It’s weird to be updating WordPress about updating my website. Huh.
My current website is about 8 years old. In its day it was cool. And it still works, but is not reponsive.
I’ve got two fully responsive pages working on the prototype design for my remodeled website.
I’m planning to combine the interactive thumbnails on the home page with the scrolling full size images on the landscapes page. It will be a great exercise in CSS and Jquery. And it will all be custom work, not someone elses WordPress plugin.
I recently learned about Flexbox. It’s amazing how efficient, and easy it is as compared to the positioned floats and divs we have been using over the last 10 years. It’s been fun updating the textbook I wrote for my students.
In the fourteen years I’ve been teaching web design I’ve rarely found a book that works for long. The web changes at a rate that exceeds the publishing industrys ability to create content. There are always a few books that are ok, not great, but useable for a couple years. The challenge I face as an instructor is tailoring someones technical manual into a textbook fit for my classroom.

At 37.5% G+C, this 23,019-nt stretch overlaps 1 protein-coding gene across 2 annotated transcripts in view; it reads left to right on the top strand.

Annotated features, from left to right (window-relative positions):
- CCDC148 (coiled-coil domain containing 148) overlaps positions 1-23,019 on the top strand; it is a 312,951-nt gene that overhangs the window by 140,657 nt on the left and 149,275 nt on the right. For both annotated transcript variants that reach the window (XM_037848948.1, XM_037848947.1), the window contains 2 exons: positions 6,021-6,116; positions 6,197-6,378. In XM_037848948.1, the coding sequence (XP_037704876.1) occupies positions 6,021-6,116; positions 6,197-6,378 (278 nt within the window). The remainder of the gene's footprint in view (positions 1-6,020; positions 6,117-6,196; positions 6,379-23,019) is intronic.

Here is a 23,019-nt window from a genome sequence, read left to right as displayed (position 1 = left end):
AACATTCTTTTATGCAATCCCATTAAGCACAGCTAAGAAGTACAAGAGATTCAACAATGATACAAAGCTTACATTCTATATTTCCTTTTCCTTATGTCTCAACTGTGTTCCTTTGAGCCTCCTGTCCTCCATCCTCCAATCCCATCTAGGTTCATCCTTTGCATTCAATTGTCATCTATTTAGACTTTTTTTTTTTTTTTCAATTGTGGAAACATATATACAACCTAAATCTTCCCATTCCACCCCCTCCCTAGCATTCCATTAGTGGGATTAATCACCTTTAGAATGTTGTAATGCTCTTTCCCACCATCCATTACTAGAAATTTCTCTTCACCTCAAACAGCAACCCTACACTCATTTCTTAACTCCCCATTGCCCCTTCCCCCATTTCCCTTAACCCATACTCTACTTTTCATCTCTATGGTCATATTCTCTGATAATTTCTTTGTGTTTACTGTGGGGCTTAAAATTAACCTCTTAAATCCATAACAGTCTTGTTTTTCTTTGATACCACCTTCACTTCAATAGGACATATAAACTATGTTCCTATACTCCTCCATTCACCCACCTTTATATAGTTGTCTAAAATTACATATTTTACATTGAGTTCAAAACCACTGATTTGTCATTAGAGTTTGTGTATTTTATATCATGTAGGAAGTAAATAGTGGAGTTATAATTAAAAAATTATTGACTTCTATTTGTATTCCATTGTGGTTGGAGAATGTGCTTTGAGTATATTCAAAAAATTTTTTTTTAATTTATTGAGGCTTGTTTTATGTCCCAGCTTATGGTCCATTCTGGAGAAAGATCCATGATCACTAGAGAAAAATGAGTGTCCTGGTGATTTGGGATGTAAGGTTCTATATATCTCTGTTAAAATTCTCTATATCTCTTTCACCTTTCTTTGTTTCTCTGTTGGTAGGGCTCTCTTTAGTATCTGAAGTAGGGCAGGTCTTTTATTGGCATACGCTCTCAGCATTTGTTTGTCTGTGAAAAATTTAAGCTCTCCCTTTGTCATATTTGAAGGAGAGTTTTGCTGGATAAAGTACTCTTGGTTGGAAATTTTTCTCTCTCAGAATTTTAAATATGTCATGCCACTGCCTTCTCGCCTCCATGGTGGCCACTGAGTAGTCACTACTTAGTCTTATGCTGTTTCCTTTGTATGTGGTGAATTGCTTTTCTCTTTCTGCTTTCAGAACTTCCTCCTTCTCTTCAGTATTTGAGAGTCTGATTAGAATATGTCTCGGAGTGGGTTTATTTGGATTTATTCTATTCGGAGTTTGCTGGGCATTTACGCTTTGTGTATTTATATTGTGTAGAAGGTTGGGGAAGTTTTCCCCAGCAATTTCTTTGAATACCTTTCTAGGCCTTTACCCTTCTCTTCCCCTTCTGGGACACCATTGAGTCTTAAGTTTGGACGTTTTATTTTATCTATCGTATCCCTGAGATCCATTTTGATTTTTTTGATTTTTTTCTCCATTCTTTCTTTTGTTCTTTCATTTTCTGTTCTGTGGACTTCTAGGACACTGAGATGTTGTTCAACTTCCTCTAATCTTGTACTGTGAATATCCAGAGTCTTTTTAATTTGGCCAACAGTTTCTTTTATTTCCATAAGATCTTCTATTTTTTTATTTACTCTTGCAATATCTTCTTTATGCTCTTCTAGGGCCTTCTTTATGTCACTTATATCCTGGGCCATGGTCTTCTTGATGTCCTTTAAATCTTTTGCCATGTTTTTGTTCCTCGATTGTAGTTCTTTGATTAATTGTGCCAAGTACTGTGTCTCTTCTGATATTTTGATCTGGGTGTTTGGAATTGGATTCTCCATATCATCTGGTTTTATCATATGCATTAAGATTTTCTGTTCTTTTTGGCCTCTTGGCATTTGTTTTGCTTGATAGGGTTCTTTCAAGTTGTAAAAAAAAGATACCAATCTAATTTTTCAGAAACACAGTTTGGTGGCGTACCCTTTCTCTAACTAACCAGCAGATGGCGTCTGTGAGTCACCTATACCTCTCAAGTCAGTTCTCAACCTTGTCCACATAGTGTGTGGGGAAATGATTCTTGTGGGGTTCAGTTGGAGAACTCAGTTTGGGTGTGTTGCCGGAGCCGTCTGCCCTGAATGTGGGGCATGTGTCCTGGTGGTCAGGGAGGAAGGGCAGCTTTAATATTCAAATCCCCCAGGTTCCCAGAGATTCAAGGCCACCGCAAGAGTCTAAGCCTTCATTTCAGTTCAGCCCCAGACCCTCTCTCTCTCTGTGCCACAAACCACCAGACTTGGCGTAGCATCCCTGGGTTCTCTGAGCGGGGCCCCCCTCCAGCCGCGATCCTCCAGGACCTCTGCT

From my first year, I’ve had better results writing my own curriculum. That is assuming I can stay current with the rapid changes in web design. Once I get some good content written, I focus on polishing it up so that it works for my students. But a couple years later I poke my head up and look around and the web has left me behind. Like a rabbit watching a train disappear in the distance, I realize I’ve got some sprinting ahead of me.
The latest change is that someone found a nice solution to the http://alistapart.com/article/holygrail problem. First we used tables for our interface design structure, then we switched to floating divs with absolute or relative positioning, and finally flexbox came on the scene. Display: flex; was expressly designed to solve the “holy grail of web design” problem. Without further ado, here is a link to the newest 10 pages in my classroom textbook on web design.